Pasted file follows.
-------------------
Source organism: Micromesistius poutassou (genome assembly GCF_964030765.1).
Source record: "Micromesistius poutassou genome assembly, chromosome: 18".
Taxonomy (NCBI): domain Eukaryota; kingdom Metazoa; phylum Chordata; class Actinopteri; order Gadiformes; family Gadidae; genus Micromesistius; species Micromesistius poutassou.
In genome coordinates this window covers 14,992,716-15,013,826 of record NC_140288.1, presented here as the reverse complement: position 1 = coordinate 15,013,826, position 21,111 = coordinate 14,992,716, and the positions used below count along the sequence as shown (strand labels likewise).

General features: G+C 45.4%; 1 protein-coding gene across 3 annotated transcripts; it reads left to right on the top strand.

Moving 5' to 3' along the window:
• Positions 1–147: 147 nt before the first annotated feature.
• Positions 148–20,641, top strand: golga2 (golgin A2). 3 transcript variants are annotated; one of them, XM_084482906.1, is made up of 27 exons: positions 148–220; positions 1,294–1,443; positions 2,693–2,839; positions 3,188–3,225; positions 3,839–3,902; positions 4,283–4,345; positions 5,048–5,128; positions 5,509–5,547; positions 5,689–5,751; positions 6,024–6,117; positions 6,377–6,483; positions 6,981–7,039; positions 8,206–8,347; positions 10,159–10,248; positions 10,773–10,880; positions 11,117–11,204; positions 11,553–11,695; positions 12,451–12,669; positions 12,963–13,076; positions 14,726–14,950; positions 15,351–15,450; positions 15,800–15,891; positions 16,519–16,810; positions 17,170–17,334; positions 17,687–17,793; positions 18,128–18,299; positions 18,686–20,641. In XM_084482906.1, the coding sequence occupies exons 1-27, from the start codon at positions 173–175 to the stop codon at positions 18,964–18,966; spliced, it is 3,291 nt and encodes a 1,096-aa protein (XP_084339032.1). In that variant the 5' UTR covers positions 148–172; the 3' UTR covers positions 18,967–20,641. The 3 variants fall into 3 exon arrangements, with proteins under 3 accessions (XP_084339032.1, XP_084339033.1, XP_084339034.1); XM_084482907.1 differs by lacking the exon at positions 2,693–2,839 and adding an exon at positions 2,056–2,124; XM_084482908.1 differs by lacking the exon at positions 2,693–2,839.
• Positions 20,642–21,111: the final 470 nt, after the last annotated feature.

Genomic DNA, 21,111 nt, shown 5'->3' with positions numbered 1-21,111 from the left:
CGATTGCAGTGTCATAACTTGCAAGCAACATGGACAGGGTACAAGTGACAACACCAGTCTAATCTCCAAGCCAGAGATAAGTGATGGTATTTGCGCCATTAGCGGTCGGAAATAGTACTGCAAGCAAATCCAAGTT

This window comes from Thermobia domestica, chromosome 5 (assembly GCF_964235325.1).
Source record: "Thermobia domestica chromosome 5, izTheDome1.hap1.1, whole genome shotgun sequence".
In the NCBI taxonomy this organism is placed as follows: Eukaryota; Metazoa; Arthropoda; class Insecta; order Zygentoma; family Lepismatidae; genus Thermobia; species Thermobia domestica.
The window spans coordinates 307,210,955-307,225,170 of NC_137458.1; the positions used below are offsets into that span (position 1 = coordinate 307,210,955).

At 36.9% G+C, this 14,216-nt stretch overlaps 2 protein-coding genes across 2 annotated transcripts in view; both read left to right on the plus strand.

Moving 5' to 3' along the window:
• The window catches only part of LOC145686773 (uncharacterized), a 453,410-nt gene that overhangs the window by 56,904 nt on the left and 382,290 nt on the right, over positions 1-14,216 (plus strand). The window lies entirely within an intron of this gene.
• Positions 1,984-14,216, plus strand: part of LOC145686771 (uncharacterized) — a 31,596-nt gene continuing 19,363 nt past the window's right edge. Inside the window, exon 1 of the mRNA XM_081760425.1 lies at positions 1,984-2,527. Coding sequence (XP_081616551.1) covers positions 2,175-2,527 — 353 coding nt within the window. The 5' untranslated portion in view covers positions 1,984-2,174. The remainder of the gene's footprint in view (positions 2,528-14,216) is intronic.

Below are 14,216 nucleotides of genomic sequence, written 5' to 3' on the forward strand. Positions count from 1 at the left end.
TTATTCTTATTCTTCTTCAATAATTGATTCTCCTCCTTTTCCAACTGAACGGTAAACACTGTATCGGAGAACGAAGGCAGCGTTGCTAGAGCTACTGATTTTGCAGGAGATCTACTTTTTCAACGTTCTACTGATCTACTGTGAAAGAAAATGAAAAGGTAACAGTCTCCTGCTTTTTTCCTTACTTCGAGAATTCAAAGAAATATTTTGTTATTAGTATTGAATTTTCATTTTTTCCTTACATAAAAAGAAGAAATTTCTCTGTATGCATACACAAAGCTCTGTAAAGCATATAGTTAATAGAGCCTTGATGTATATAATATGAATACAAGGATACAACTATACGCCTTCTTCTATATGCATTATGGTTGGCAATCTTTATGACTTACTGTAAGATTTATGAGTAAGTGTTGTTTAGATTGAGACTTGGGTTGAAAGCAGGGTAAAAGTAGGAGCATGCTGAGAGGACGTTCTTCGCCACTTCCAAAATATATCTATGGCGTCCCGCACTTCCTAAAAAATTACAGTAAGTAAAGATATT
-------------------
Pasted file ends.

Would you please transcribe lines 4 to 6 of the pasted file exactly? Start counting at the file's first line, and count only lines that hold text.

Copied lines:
In genome coordinates this window covers 14,992,716-15,013,826 of record NC_140288.1, presented here as the reverse complement: position 1 = coordinate 15,013,826, position 21,111 = coordinate 14,992,716, and the positions used below count along the sequence as shown (strand labels likewise).

General features: G+C 45.4%; 1 protein-coding gene across 3 annotated transcripts; it reads left to right on the top strand.

Moving 5' to 3' along the window: